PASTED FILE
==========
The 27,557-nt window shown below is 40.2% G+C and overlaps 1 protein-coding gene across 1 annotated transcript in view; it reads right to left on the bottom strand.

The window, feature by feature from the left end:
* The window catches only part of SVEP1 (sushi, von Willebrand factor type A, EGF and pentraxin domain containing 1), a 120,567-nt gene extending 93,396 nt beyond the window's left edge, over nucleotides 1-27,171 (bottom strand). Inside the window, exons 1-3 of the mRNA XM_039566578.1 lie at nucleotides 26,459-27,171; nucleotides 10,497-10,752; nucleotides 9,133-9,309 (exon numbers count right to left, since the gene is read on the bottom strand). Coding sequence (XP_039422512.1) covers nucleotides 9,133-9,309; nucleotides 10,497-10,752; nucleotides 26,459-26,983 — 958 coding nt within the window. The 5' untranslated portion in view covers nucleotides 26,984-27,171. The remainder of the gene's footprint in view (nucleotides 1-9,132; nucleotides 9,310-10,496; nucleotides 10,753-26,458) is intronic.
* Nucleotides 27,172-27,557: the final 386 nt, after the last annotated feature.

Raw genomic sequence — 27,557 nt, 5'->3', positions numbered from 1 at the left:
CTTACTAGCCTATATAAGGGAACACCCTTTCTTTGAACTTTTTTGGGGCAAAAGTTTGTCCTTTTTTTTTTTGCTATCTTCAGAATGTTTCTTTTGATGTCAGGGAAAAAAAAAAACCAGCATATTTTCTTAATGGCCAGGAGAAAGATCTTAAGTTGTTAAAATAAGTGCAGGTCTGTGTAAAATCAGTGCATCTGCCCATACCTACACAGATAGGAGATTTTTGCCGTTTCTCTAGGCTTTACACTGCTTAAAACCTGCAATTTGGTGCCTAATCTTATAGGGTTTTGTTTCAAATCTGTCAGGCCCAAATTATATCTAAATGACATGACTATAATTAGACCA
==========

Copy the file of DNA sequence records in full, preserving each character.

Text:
The 27,557-nt window shown below is 40.2% G+C and overlaps 1 protein-coding gene across 1 annotated transcript in view; it reads right to left on the bottom strand.

The window, feature by feature from the left end:
* The window catches only part of SVEP1 (sushi, von Willebrand factor type A, EGF and pentraxin domain containing 1), a 120,567-nt gene extending 93,396 nt beyond the window's left edge, over nucleotides 1-27,171 (bottom strand). Inside the window, exons 1-3 of the mRNA XM_039566578.1 lie at nucleotides 26,459-27,171; nucleotides 10,497-10,752; nucleotides 9,133-9,309 (exon numbers count right to left, since the gene is read on the bottom strand). Coding sequence (XP_039422512.1) covers nucleotides 9,133-9,309; nucleotides 10,497-10,752; nucleotides 26,459-26,983 — 958 coding nt within the window. The 5' untranslated portion in view covers nucleotides 26,984-27,171. The remainder of the gene's footprint in view (nucleotides 1-9,132; nucleotides 9,310-10,496; nucleotides 10,753-26,458) is intronic.
* Nucleotides 27,172-27,557: the final 386 nt, after the last annotated feature.

Raw genomic sequence — 27,557 nt, 5'->3', positions numbered from 1 at the left:
CTTACTAGCCTATATAAGGGAACACCCTTTCTTTGAACTTTTTTGGGGCAAAAGTTTGTCCTTTTTTTTTTTGCTATCTTCAGAATGTTTCTTTTGATGTCAGGGAAAAAAAAAAACCAGCATATTTTCTTAATGGCCAGGAGAAAGATCTTAAGTTGTTAAAATAAGTGCAGGTCTGTGTAAAATCAGTGCATCTGCCCATACCTACACAGATAGGAGATTTTTGCCGTTTCTCTAGGCTTTACACTGCTTAAAACCTGCAATTTGGTGCCTAATCTTATAGGGTTTTGTTTCAAATCTGTCAGGCCCAAATTATATCTAAATGACATGACTATAATTAGACCA